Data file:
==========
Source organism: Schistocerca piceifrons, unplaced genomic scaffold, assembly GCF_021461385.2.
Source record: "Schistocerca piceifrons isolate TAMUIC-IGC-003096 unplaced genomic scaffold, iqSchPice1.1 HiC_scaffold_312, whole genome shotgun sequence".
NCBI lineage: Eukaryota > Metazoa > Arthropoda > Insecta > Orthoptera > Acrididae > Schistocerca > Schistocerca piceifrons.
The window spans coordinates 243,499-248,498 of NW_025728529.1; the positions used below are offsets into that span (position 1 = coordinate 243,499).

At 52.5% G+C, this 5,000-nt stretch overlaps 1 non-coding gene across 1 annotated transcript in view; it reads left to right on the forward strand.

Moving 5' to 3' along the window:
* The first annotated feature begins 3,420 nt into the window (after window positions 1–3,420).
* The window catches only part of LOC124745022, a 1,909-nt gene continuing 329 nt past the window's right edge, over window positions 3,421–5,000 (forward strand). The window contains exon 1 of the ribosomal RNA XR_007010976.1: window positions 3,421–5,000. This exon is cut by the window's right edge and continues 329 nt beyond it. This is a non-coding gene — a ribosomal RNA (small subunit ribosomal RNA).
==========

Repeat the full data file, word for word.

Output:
Source organism: Schistocerca piceifrons, unplaced genomic scaffold, assembly GCF_021461385.2.
Source record: "Schistocerca piceifrons isolate TAMUIC-IGC-003096 unplaced genomic scaffold, iqSchPice1.1 HiC_scaffold_312, whole genome shotgun sequence".
NCBI lineage: Eukaryota > Metazoa > Arthropoda > Insecta > Orthoptera > Acrididae > Schistocerca > Schistocerca piceifrons.
The window spans coordinates 243,499-248,498 of NW_025728529.1; the positions used below are offsets into that span (position 1 = coordinate 243,499).

At 52.5% G+C, this 5,000-nt stretch overlaps 1 non-coding gene across 1 annotated transcript in view; it reads left to right on the forward strand.

Moving 5' to 3' along the window:
* The first annotated feature begins 3,420 nt into the window (after window positions 1–3,420).
* The window catches only part of LOC124745022, a 1,909-nt gene continuing 329 nt past the window's right edge, over window positions 3,421–5,000 (forward strand). The window contains exon 1 of the ribosomal RNA XR_007010976.1: window positions 3,421–5,000. This exon is cut by the window's right edge and continues 329 nt beyond it. This is a non-coding gene — a ribosomal RNA (small subunit ribosomal RNA).